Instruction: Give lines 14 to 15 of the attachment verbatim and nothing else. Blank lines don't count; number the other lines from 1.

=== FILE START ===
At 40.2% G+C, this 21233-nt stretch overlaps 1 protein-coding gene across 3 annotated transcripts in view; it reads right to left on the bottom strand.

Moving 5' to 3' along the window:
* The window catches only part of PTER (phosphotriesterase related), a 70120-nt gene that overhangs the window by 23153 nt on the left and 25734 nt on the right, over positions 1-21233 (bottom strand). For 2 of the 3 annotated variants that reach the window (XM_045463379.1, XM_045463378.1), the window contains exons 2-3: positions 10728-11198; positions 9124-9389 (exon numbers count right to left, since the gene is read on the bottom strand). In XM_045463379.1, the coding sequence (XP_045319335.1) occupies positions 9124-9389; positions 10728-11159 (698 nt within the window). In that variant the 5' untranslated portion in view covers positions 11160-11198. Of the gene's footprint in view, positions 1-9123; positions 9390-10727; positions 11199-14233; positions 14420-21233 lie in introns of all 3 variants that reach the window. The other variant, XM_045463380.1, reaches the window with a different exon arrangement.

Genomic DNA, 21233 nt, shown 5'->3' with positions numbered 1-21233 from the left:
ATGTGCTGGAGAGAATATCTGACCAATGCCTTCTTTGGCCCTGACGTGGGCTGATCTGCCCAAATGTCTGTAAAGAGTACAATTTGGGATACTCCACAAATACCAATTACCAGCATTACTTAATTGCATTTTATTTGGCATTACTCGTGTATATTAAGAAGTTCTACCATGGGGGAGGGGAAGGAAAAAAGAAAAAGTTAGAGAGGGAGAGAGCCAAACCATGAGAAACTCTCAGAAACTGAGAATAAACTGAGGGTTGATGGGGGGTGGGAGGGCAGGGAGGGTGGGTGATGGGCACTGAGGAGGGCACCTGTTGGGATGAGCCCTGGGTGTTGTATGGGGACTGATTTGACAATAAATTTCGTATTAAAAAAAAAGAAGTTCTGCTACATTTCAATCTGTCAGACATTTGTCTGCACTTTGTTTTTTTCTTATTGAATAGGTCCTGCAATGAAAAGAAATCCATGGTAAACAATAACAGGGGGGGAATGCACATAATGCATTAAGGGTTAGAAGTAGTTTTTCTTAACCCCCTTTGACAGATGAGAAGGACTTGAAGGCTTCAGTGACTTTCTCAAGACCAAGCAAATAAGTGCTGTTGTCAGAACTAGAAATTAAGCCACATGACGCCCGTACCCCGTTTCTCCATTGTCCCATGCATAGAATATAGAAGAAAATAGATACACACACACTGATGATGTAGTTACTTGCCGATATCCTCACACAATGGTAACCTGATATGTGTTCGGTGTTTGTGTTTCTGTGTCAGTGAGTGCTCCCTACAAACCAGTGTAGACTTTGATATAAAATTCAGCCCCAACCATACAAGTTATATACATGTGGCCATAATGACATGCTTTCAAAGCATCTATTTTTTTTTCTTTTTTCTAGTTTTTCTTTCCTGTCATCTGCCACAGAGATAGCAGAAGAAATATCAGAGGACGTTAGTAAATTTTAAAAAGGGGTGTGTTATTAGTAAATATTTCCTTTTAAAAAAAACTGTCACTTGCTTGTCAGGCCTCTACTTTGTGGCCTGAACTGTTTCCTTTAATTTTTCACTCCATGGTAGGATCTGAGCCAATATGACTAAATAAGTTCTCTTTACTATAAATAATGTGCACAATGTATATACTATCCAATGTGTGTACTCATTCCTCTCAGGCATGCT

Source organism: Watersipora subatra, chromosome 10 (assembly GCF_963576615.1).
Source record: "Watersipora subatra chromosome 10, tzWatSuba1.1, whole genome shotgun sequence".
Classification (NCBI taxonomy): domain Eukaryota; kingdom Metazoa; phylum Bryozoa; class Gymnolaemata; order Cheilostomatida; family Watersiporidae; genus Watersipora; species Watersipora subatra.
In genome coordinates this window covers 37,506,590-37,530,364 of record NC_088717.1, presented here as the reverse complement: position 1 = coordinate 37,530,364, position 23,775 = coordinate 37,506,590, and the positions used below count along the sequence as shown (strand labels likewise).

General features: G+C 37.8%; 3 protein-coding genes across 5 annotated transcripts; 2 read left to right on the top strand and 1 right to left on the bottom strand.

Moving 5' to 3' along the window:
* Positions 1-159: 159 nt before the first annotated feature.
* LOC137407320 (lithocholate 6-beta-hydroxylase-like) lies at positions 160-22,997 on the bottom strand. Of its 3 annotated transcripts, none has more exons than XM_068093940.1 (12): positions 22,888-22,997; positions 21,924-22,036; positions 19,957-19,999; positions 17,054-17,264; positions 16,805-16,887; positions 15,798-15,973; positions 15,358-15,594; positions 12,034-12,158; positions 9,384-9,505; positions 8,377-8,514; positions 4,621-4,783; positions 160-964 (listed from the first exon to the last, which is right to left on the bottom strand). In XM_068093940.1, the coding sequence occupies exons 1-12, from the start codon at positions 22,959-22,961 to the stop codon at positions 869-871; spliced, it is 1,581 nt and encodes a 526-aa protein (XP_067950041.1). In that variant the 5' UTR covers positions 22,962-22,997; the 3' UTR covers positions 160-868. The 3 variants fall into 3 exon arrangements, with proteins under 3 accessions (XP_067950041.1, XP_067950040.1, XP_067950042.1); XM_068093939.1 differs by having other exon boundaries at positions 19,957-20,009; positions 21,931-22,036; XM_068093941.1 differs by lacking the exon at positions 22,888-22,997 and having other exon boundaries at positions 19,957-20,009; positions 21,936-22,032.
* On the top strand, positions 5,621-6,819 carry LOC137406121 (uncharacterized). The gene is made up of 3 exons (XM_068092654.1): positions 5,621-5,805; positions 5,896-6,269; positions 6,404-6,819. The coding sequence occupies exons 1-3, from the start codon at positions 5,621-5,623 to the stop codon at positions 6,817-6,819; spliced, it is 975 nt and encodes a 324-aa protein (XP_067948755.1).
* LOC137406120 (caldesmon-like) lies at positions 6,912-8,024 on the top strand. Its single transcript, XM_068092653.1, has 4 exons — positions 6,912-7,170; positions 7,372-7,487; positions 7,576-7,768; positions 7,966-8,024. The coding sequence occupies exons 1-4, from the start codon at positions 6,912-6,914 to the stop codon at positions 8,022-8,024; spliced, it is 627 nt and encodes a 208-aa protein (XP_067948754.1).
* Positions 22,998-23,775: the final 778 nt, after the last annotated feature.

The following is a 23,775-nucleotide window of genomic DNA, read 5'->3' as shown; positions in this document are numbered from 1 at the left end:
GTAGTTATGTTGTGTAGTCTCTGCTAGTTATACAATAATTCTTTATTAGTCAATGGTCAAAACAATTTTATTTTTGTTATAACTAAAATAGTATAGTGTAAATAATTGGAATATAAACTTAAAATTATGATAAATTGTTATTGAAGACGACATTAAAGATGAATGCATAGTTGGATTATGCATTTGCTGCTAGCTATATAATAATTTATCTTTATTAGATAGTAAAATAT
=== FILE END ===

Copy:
* On the top strand, positions 5,621-6,819 carry LOC137406121 (uncharacterized). The gene is made up of 3 exons (XM_068092654.1): positions 5,621-5,805; positions 5,896-6,269; positions 6,404-6,819. The coding sequence occupies exons 1-3, from the start codon at positions 5,621-5,623 to the stop codon at positions 6,817-6,819; spliced, it is 975 nt and encodes a 324-aa protein (XP_067948755.1).
* LOC137406120 (caldesmon-like) lies at positions 6,912-8,024 on the top strand. Its single transcript, XM_068092653.1, has 4 exons — positions 6,912-7,170; positions 7,372-7,487; positions 7,576-7,768; positions 7,966-8,024. The coding sequence occupies exons 1-4, from the start codon at positions 6,912-6,914 to the stop codon at positions 8,022-8,024; spliced, it is 627 nt and encodes a 208-aa protein (XP_067948754.1).